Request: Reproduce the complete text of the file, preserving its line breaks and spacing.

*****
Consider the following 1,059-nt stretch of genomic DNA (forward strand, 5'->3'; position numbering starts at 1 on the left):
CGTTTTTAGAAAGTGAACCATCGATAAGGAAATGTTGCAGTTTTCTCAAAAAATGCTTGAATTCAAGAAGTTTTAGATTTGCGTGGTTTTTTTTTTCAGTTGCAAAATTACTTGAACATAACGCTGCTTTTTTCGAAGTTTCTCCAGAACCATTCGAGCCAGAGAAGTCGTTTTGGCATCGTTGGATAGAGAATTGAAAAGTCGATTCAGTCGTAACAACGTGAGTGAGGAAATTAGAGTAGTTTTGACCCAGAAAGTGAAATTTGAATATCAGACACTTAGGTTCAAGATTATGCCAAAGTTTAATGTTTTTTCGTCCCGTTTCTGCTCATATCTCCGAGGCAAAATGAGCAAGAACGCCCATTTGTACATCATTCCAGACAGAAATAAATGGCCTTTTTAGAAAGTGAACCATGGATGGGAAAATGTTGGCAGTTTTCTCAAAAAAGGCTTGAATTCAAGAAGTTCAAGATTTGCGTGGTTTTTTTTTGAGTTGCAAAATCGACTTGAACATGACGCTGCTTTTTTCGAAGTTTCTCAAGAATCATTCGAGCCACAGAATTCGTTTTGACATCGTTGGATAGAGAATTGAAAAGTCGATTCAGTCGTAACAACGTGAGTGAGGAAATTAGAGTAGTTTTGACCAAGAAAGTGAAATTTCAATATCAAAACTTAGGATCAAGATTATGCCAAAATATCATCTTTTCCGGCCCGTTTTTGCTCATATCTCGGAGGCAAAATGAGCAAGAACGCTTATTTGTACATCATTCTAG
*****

Consider the following 1,059-nt stretch of genomic DNA (forward strand, 5'->3'; position numbering starts at 1 on the left):
CGTTTTTAGAAAGTGAACCATCGATAAGGAAATGTTGCAGTTTTCTCAAAAAATGCTTGAATTCAAGAAGTTTTAGATTTGCGTGGTTTTTTTTTTCAGTTGCAAAATTACTTGAACATAACGCTGCTTTTTTCGAAGTTTCTCCAGAACCATTCGAGCCAGAGAAGTCGTTTTGGCATCGTTGGATAGAGAATTGAAAAGTCGATTCAGTCGTAACAACGTGAGTGAGGAAATTAGAGTAGTTTTGACCCAGAAAGTGAAATTTGAATATCAGACACTTAGGTTCAAGATTATGCCAAAGTTTAATGTTTTTTCGTCCCGTTTCTGCTCATATCTCCGAGGCAAAATGAGCAAGAACGCCCATTTGTACATCATTCCAGACAGAAATAAATGGCCTTTTTAGAAAGTGAACCATGGATGGGAAAATGTTGGCAGTTTTCTCAAAAAAGGCTTGAATTCAAGAAGTTCAAGATTTGCGTGGTTTTTTTTTGAGTTGCAAAATCGACTTGAACATGACGCTGCTTTTTTCGAAGTTTCTCAAGAATCATTCGAGCCACAGAATTCGTTTTGACATCGTTGGATAGAGAATTGAAAAGTCGATTCAGTCGTAACAACGTGAGTGAGGAAATTAGAGTAGTTTTGACCAAGAAAGTGAAATTTCAATATCAAAACTTAGGATCAAGATTATGCCAAAATATCATCTTTTCCGGCCCGTTTTTGCTCATATCTCGGAGGCAAAATGAGCAAGAACGCTTATTTGTACATCATTCTAG